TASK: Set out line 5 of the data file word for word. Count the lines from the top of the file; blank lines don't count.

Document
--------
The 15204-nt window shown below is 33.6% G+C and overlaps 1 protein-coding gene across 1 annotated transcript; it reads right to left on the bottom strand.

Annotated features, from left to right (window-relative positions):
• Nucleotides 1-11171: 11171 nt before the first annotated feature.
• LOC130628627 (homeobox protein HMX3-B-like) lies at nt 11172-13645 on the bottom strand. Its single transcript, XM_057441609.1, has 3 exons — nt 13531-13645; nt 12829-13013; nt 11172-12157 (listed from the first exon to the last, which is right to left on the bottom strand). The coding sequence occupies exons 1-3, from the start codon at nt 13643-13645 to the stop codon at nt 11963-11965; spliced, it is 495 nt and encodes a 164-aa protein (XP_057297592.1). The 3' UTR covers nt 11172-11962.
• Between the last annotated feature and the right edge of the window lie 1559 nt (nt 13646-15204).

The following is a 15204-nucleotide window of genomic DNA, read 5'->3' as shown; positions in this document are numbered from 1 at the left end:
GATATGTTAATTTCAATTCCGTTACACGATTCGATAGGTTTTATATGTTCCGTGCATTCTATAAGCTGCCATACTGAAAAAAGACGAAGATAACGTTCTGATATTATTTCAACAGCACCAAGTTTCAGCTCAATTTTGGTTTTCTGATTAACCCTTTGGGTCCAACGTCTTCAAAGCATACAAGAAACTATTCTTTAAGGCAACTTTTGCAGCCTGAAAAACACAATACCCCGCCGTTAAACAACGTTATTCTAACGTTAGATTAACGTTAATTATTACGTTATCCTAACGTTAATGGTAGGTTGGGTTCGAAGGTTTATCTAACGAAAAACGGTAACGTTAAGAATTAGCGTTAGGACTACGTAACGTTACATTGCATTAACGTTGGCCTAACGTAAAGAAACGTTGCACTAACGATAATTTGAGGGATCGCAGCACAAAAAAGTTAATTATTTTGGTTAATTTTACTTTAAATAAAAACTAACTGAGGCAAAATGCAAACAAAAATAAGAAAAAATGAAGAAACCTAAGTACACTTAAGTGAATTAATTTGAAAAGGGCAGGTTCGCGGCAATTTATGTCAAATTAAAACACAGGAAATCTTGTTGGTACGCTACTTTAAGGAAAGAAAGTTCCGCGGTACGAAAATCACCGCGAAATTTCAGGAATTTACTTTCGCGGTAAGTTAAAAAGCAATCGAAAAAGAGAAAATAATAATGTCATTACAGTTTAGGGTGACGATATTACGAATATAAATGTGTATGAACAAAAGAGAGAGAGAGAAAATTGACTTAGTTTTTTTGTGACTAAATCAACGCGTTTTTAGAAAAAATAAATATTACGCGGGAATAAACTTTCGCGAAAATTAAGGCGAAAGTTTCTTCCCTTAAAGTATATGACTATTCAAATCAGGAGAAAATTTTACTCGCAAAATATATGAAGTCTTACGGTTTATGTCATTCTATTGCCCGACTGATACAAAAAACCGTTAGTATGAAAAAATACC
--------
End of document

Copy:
• Between the last annotated feature and the right edge of the window lie 1559 nt (nt 13646-15204).